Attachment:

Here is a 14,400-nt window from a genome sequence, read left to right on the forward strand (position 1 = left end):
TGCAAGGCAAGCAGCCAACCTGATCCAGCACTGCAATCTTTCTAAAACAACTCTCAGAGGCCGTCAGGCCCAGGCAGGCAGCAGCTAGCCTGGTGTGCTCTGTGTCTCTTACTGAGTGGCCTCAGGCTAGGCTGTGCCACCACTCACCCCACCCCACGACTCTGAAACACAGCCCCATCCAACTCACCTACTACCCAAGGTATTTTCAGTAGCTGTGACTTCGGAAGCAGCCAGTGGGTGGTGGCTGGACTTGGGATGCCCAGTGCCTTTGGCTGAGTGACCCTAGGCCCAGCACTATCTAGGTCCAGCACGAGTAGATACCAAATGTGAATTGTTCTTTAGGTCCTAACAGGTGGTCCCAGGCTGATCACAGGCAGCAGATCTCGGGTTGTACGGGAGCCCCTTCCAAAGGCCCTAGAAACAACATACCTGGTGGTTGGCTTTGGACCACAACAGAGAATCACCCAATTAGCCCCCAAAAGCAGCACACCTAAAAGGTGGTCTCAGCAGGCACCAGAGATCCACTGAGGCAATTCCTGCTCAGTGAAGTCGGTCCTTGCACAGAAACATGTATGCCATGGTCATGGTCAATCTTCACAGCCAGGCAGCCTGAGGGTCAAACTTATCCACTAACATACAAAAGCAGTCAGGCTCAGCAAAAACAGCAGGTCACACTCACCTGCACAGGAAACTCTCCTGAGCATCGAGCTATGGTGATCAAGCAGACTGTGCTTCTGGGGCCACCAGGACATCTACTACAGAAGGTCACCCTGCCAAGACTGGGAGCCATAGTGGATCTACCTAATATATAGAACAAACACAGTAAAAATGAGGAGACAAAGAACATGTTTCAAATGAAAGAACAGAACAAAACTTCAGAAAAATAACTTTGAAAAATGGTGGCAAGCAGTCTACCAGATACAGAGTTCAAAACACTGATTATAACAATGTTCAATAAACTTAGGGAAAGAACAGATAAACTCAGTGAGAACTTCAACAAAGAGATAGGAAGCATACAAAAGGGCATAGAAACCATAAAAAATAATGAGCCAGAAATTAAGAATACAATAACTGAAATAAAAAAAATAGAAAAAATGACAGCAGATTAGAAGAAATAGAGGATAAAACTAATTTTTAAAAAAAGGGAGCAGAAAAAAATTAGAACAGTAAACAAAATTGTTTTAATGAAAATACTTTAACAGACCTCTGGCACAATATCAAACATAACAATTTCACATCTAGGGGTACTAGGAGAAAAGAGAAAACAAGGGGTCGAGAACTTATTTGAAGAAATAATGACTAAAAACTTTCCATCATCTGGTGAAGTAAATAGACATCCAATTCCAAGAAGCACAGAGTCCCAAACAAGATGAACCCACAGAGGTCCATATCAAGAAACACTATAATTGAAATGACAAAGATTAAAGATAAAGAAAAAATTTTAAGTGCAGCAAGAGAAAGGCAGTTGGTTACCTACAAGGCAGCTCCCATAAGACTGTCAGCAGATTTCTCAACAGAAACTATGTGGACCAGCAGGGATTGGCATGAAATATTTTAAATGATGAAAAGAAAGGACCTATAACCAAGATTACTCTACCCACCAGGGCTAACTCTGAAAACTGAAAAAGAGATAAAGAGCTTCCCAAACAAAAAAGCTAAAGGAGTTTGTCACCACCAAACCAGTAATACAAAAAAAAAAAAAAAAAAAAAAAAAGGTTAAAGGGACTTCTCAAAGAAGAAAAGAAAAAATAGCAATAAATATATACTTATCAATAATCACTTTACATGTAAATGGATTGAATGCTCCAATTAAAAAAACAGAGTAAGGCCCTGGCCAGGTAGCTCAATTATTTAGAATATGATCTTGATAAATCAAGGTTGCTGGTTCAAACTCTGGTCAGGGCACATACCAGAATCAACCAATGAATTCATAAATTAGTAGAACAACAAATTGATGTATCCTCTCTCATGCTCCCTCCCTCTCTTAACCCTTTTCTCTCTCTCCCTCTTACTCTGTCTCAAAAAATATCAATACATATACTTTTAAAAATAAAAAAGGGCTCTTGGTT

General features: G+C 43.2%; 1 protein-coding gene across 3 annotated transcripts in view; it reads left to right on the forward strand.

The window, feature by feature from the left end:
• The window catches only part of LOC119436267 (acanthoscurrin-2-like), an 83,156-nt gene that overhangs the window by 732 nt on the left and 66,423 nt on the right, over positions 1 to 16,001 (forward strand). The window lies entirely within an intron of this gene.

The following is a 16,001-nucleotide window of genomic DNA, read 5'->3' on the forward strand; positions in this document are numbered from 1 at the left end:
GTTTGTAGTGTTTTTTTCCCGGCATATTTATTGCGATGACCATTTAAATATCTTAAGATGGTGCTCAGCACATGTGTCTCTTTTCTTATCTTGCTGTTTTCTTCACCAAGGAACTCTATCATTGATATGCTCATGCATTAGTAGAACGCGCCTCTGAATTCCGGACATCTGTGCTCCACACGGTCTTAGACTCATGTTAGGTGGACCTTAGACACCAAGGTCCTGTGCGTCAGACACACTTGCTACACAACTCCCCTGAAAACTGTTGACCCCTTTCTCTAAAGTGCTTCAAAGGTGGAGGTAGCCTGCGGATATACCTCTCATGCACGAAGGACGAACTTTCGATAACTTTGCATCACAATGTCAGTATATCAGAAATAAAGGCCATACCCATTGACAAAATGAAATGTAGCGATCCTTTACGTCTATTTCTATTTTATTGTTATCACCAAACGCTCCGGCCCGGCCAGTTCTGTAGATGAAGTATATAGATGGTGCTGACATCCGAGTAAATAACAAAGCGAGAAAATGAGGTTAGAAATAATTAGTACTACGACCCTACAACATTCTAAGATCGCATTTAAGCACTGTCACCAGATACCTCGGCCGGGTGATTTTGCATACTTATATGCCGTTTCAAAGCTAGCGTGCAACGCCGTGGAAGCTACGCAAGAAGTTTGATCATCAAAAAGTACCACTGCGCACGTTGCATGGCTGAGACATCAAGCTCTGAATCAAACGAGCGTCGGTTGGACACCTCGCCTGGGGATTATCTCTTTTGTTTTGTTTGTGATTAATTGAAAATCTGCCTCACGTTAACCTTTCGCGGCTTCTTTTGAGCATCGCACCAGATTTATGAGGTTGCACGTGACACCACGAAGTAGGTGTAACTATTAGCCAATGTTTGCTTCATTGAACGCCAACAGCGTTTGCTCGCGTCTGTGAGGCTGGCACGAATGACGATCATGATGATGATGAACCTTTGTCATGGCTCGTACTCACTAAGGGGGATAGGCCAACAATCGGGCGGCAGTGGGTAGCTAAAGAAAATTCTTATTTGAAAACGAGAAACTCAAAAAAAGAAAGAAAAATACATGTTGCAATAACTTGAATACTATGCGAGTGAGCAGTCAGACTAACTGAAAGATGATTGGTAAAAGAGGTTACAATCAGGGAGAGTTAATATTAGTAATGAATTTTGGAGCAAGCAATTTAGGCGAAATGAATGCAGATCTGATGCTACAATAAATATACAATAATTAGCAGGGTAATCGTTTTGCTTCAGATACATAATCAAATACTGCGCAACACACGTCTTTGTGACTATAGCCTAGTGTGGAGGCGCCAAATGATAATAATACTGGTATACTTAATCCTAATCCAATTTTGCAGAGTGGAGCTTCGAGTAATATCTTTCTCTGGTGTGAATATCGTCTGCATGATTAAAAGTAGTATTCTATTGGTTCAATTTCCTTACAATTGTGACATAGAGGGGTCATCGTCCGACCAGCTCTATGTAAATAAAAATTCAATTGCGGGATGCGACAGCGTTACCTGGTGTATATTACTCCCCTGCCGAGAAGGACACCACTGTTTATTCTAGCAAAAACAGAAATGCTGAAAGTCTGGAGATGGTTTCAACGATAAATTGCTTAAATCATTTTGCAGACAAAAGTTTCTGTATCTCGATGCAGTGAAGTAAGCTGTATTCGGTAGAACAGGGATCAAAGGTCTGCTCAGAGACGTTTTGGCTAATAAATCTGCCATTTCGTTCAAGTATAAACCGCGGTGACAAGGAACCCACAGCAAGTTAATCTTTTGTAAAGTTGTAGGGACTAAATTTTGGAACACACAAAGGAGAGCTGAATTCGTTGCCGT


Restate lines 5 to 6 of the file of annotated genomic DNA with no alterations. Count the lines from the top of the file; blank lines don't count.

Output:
• The window catches only part of LOC119436267 (acanthoscurrin-2-like), an 83,156-nt gene that overhangs the window by 732 nt on the left and 66,423 nt on the right, over positions 1 to 16,001 (forward strand). The window lies entirely within an intron of this gene.

The following is a 16,001-nucleotide window of genomic DNA, read 5'->3' on the forward strand; positions in this document are numbered from 1 at the left end: